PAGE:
A leading agent has claimed that the economic plans of Liz Truss, the frontrunner to be the country’s next Prime Minister, have the potential to be apocalyptic for the housing market.
Reacting to the latest Nationwide House Price Index, which found that annual UK house price growth increased slightly in July to 11% (up from 10.7% in June), Simon Gerrard, managing director of Martyn Gerrard Estate Agents and Abbeytown Ltd, said: “These figures reflect a very scary time for buyers with so few properties coming to the market and mortgage rates seemingly going up by the day.”
“However, if Liz Truss’ economic plan leads to interest rates rising to the region of 7%, as has been widely predicted, the housing market would likely face an almost apocalyptic, once-in-a-generation crash.”
He added: “Today, it is those looking to sell mid-range three-ish bedroom properties who are benefitting the most from the chronic under-supply of homes, with countless examples of multiple offers well above asking price. But this cannot continue, and it is incredible that the housing supply crisis isn’t further up the agendas of both prime ministerial candidates.”
Gerrard concluded: “While it may not be an immediate vote winner, the reform of our antiquated planning regulation would get Britain building the new homes we so desperately need.”
Commenting on the figures from the latest Nationwide HPI, Robert Gardner, the building society’s Chief Economist, said: “July saw a modest increase in the rate of annual house price growth to 11.0%, from 10.7% in June. Prices rose by 0.1% month-on-month, after taking account of seasonal effects – the twelfth successive monthly increase, which kept annual price growth in double digits for the ninth month in a row.”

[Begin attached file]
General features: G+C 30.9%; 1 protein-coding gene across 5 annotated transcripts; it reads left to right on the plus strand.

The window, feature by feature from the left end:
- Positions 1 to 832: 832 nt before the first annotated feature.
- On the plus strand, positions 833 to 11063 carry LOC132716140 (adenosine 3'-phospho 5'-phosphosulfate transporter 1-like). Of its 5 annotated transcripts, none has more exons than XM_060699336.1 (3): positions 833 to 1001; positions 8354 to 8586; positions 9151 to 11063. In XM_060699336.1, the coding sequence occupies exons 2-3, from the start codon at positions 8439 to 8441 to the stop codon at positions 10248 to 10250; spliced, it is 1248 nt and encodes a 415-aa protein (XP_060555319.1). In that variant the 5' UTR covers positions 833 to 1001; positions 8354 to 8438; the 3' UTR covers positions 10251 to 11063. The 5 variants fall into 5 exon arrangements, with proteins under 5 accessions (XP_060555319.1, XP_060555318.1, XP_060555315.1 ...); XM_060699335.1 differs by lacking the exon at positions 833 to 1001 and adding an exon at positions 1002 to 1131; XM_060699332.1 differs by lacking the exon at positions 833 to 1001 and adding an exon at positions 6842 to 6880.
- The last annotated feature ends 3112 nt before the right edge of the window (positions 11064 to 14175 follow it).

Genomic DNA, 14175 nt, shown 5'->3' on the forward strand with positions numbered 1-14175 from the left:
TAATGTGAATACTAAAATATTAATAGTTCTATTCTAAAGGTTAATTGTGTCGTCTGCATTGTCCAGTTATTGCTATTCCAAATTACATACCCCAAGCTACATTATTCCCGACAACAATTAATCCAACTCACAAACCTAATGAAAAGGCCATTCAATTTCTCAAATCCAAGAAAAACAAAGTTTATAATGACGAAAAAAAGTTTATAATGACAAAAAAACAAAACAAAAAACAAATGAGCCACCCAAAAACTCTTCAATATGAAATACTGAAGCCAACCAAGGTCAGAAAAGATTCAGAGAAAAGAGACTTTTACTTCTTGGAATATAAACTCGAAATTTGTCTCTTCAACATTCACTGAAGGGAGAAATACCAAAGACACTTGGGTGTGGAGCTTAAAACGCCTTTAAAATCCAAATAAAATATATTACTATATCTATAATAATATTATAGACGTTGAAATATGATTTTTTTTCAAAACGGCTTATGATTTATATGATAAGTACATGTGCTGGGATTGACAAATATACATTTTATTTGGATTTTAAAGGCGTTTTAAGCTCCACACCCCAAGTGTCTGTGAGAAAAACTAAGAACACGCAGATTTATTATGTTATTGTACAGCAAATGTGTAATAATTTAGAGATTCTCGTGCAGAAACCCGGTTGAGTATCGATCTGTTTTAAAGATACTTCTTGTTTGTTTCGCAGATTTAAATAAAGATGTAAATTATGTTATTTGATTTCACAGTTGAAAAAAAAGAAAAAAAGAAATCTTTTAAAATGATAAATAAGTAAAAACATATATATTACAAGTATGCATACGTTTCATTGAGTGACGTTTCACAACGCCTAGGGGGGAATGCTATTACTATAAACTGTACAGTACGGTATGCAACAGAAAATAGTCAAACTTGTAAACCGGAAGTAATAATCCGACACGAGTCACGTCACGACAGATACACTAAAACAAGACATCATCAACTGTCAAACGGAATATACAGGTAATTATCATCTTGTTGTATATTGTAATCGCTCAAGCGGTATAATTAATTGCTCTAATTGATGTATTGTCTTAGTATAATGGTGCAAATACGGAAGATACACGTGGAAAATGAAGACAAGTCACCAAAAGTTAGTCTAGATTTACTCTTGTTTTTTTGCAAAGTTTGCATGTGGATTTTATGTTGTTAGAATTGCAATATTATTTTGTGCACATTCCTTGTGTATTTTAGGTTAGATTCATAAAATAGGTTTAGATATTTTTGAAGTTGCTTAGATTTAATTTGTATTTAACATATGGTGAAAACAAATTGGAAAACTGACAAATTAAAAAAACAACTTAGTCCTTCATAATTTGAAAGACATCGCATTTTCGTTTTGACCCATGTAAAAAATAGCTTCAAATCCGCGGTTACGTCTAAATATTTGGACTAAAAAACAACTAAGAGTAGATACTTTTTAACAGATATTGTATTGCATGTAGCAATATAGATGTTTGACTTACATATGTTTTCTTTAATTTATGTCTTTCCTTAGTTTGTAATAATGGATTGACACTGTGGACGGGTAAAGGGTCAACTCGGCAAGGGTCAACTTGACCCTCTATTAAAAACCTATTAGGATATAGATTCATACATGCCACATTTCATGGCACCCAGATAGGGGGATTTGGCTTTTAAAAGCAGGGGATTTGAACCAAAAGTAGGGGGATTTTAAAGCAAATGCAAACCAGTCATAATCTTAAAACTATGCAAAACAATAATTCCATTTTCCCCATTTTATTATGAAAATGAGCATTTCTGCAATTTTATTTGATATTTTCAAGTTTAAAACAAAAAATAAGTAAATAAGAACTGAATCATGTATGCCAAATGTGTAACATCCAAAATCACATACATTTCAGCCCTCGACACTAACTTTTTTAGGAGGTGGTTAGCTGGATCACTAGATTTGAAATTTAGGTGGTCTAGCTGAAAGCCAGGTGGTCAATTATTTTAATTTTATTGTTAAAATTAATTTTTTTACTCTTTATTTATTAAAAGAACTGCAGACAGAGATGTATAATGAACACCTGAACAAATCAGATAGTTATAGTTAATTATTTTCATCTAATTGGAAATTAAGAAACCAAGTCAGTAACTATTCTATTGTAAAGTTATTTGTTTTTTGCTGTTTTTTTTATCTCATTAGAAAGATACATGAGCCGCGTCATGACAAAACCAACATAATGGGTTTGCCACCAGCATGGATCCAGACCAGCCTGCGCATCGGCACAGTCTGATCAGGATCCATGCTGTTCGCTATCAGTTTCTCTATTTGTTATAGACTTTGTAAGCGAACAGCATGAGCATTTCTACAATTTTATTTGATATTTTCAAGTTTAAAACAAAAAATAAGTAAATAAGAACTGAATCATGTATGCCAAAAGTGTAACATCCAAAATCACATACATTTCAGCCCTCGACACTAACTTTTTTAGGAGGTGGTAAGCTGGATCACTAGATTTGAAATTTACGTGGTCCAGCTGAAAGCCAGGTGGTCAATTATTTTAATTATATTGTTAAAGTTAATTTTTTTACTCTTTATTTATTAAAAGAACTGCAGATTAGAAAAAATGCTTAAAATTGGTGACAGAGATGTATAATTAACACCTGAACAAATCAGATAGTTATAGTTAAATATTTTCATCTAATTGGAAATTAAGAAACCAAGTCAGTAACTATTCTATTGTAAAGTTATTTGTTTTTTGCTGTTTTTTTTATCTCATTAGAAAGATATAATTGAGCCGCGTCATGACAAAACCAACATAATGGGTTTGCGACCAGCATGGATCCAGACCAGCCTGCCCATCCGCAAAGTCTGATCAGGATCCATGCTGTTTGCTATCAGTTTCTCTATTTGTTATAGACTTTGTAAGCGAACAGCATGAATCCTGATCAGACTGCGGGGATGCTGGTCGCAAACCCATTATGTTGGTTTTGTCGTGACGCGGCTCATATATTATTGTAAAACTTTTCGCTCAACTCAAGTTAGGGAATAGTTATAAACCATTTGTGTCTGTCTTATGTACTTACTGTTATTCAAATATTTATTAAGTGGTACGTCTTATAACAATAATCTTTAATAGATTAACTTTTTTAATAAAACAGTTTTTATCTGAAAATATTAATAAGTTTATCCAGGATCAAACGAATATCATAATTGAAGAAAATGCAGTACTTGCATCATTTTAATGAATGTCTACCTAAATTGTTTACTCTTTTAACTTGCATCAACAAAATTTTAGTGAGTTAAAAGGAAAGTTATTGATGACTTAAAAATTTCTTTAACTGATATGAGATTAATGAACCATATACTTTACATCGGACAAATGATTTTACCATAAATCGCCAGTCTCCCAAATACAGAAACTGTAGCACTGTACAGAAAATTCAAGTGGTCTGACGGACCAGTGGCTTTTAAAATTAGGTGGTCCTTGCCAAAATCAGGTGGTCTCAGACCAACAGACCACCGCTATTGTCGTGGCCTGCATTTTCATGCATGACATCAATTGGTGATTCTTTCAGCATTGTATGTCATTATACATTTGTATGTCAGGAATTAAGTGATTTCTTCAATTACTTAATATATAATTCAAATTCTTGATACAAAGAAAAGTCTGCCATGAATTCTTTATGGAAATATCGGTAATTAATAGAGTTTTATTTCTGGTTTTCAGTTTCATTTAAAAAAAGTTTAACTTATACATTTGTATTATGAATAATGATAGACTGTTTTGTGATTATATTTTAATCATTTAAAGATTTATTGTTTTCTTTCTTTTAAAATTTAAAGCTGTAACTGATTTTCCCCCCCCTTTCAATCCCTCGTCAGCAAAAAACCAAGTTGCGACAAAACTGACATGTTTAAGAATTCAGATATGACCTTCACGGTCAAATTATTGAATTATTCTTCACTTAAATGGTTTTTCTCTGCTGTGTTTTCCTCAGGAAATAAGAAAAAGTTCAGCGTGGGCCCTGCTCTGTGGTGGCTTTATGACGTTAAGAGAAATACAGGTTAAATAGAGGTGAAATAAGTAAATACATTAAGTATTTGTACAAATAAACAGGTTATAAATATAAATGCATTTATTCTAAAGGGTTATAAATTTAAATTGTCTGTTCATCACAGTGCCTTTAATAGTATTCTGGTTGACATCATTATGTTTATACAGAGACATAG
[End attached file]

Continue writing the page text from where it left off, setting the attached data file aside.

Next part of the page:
He said the housing market has retained a ‘surprising degree of momentum’ given the mounting pressures on household budgets from high inflation, which has already driven consumer confidence to all-time lows.
Gardner added that, while there are tentative signs of a slowdown in activity, with a dip in the number of mortgage approvals for house purchases in June, this has yet to feed through to price growth.
“Demand continues to be supported by strong labour market conditions, where the unemployment rate remains near 50-year lows and with the number of job vacancies close to record highs,” he continued.
“At the same time, the limited stock of homes on the market has helped keep upward pressure on house prices.”
However, Gardner said the high-street lender continues to expect the market to slow as pressure on household budgets intensifies in the coming quarters, with inflation set to reach double digits towards the end of the year.
“Moreover, the Bank of England is widely expected to raise interest rates further, which will also exert a cooling impact on the market if this feeds through to mortgage rates,” he said.
Iain McKenzie, CEO of The Guild of Property Professionals, said of the latest findings: “While house prices continue to defy gravity, the monthly growth figures are starting to level out. Demand for properties has dramatically outweighed supply since 2020 and that has pushed prices to record levels."
He added: “Over the past month the number of buyer enquiries has started to subside, and we are seeing a more balanced sales market that could mean we will see house price growth cool."
“It is unlikely we will see a drop in prices anytime soon. Around half of buyers move because their living situation changes and they are compelled to move to a new property - and so long as this demand remains buoyant, so too will house prices.”